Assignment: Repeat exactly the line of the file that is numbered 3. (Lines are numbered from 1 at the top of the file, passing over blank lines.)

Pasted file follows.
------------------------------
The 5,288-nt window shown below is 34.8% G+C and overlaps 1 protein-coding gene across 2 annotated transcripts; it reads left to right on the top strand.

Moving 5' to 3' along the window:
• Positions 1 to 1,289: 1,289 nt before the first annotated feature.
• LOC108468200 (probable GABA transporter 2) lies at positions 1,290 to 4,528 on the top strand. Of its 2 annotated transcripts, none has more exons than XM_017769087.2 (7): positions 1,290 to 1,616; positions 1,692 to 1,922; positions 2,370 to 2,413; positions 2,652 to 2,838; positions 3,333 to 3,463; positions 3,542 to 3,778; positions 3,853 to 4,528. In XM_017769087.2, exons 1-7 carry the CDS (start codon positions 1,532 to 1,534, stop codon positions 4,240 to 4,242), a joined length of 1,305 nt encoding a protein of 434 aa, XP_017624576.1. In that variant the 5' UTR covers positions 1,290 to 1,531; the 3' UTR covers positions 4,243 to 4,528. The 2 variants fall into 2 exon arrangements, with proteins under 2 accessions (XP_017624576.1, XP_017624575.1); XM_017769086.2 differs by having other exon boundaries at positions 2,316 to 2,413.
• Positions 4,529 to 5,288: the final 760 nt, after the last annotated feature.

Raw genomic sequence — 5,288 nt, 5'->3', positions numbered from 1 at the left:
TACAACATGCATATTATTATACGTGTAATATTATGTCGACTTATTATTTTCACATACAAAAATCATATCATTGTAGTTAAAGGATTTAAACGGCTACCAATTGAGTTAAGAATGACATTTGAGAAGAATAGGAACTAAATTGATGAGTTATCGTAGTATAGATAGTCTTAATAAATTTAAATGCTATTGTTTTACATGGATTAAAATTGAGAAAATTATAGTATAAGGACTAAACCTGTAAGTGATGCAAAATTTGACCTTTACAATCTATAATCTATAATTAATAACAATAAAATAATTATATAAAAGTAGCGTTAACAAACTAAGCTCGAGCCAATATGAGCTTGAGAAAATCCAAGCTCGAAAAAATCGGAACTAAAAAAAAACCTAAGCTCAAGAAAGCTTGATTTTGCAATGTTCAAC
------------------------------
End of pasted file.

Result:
• Positions 1 to 1,289: 1,289 nt before the first annotated feature.